My Dog Is Straining to Urinate
When your dog urinates, it should always be a comfortable process. In addition, whether your dog is male or female, the flow of urine should be steady and strong. If your dog's attempts to urinate seem to require more effort than usual, there is probably a reason - one that should at least be examined more closely.
What to Look For
The first and most important part of an attempt to assess a dog's abnormal urinary behavior should be to look closely at his or her genitals. This process should begin like any other belly-rubbing session and continue as such while you look carefully for signs of recent licking, chewing, or scratching. These signs would be in the form of saliva staining (a coppery discoloration of the fur), redness of the skin, wounds, or excoriations. While looking your dog over, check carefully for any other changes in the appearance of your dog's skin, such as blisters, rashes, or pigmentation. Also take note of any signs of discharge from the area or directly from your dog's genitals.
What to Do
Is your dog a male or female? Each of the sexes has its own reasons for straining to urinate. An intact male might appear to be straining when he is simply trying to mark that one last bush even though his bladder is virtually empty (of course he'll probably repeat this effort many times before the walk is over!). A female in heat might appear to be straining to urinate when, in truth, she is just responding to hormone-related changes and sensations that urge her to urinate despite the fact that her bladder is empty. Both of these instances should be considered normal and require no intervention or even concern. Subtle variations of these cases, though, should alert you to the possibility that your dog needs some help.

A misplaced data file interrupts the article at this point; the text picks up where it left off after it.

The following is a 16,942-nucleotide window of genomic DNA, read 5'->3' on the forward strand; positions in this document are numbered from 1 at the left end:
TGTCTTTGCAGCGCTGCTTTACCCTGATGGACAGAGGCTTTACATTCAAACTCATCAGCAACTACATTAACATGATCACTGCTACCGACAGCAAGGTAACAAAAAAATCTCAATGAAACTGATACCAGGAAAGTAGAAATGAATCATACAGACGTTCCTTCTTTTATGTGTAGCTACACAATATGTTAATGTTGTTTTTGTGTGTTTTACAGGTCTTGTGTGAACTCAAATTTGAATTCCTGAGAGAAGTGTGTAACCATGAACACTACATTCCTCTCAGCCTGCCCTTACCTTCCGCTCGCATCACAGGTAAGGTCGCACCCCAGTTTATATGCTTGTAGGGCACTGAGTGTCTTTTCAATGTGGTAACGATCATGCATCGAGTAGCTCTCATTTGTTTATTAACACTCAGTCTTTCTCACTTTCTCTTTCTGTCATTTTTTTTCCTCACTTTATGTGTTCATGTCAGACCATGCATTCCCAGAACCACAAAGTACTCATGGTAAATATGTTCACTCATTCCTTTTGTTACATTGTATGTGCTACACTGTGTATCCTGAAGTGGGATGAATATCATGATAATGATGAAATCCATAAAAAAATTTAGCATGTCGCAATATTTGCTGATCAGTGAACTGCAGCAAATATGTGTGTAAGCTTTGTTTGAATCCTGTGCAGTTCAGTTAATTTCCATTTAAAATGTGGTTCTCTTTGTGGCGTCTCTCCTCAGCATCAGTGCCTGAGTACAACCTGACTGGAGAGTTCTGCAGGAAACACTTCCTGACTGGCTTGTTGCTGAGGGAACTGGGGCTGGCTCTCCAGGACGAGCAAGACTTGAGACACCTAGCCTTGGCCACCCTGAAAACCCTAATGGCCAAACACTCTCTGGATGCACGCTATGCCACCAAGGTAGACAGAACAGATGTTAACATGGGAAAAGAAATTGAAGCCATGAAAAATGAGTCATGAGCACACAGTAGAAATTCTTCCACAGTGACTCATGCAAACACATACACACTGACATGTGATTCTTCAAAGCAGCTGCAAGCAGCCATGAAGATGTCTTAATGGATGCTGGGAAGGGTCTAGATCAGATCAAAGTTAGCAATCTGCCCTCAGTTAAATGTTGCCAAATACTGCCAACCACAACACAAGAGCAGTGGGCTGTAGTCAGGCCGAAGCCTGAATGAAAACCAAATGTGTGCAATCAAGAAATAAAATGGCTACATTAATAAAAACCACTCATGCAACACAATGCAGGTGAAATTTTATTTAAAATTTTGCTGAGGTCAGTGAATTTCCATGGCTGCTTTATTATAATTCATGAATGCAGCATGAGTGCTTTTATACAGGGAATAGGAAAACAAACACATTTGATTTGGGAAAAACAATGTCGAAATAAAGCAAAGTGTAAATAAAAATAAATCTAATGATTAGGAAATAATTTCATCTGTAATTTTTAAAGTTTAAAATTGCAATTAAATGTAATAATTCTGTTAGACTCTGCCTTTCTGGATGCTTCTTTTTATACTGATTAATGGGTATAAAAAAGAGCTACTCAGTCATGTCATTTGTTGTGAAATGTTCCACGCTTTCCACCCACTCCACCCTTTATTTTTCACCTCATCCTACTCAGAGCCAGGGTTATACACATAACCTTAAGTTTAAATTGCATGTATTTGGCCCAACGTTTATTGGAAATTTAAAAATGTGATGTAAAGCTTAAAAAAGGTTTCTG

Is there blood in your dog's urine? With the exception of females in heat, every instance of bloody urine should be addressed immediately. In many cases of urinary tract infection, a course of antibiotics may solve the problem in short order. Other related issues, such as crystals or stones in the urinary tract, may be significantly more challenging to correct. All of them will require the help of your veterinarian.
Does your dog's urine stream appear thin and/or weak? This is worrisome, particularly if your dog is male, since an enlarged prostate gland will tend to put pressure on the male urethra, restricting the flow of urine. Urinary crystals can also act as partial or complete obstructions to the male urethra, blocking the flow of urine and creating a very uncomfortable dog. In females, a diminished urine flow may simply mean that she has less urine than usual, but if there is also blood in the urine you should be concerned that there may be crystals, stones, or even a soft tissue mass presenting an obstruction to the flow of urine. Once again, if there is blood, you should have your vet check her out.
Did your examination reveal any signs of infection, abnormal growth, or injury? Infections that cause urinary frequency, discomfort, or straining are often easy to treat, but because there are so many more serious problems that could cause your dog to strain to urinate, it is always best to get your veterinarian's opinion.
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